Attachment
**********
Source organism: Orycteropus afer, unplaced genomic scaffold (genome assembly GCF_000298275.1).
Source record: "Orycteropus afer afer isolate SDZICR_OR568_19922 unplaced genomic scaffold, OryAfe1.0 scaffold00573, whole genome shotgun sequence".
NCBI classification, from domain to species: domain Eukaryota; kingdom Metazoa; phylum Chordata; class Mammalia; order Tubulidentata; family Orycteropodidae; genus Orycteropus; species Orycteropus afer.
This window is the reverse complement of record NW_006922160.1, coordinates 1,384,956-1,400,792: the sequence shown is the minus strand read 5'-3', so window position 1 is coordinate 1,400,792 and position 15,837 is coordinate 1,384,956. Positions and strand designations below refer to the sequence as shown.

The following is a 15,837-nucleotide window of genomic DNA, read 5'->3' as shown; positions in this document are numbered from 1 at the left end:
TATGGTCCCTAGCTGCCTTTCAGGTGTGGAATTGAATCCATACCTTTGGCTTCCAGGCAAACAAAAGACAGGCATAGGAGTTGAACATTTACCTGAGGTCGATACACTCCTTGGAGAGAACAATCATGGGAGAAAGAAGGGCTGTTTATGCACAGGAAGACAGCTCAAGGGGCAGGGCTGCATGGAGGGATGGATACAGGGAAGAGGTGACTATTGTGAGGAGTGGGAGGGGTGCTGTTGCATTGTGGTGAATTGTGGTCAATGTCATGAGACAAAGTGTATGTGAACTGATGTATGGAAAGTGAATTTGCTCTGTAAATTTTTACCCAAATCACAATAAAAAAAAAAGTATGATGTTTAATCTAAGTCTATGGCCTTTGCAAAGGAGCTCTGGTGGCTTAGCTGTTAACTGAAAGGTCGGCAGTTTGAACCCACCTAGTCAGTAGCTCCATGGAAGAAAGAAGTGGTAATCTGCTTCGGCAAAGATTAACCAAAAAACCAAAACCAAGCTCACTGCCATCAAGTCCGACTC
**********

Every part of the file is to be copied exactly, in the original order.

Source organism: Orycteropus afer, unplaced genomic scaffold (genome assembly GCF_000298275.1).
Source record: "Orycteropus afer afer isolate SDZICR_OR568_19922 unplaced genomic scaffold, OryAfe1.0 scaffold00573, whole genome shotgun sequence".
NCBI classification, from domain to species: domain Eukaryota; kingdom Metazoa; phylum Chordata; class Mammalia; order Tubulidentata; family Orycteropodidae; genus Orycteropus; species Orycteropus afer.
This window is the reverse complement of record NW_006922160.1, coordinates 1,384,956-1,400,792: the sequence shown is the minus strand read 5'-3', so window position 1 is coordinate 1,400,792 and position 15,837 is coordinate 1,384,956. Positions and strand designations below refer to the sequence as shown.

The following is a 15,837-nucleotide window of genomic DNA, read 5'->3' as shown; positions in this document are numbered from 1 at the left end:
TATGGTCCCTAGCTGCCTTTCAGGTGTGGAATTGAATCCATACCTTTGGCTTCCAGGCAAACAAAAGACAGGCATAGGAGTTGAACATTTACCTGAGGTCGATACACTCCTTGGAGAGAACAATCATGGGAGAAAGAAGGGCTGTTTATGCACAGGAAGACAGCTCAAGGGGCAGGGCTGCATGGAGGGATGGATACAGGGAAGAGGTGACTATTGTGAGGAGTGGGAGGGGTGCTGTTGCATTGTGGTGAATTGTGGTCAATGTCATGAGACAAAGTGTATGTGAACTGATGTATGGAAAGTGAATTTGCTCTGTAAATTTTTACCCAAATCACAATAAAAAAAAAAGTATGATGTTTAATCTAAGTCTATGGCCTTTGCAAAGGAGCTCTGGTGGCTTAGCTGTTAACTGAAAGGTCGGCAGTTTGAACCCACCTAGTCAGTAGCTCCATGGAAGAAAGAAGTGGTAATCTGCTTCGGCAAAGATTAACCAAAAAACCAAAACCAAGCTCACTGCCATCAAGTCCGACTC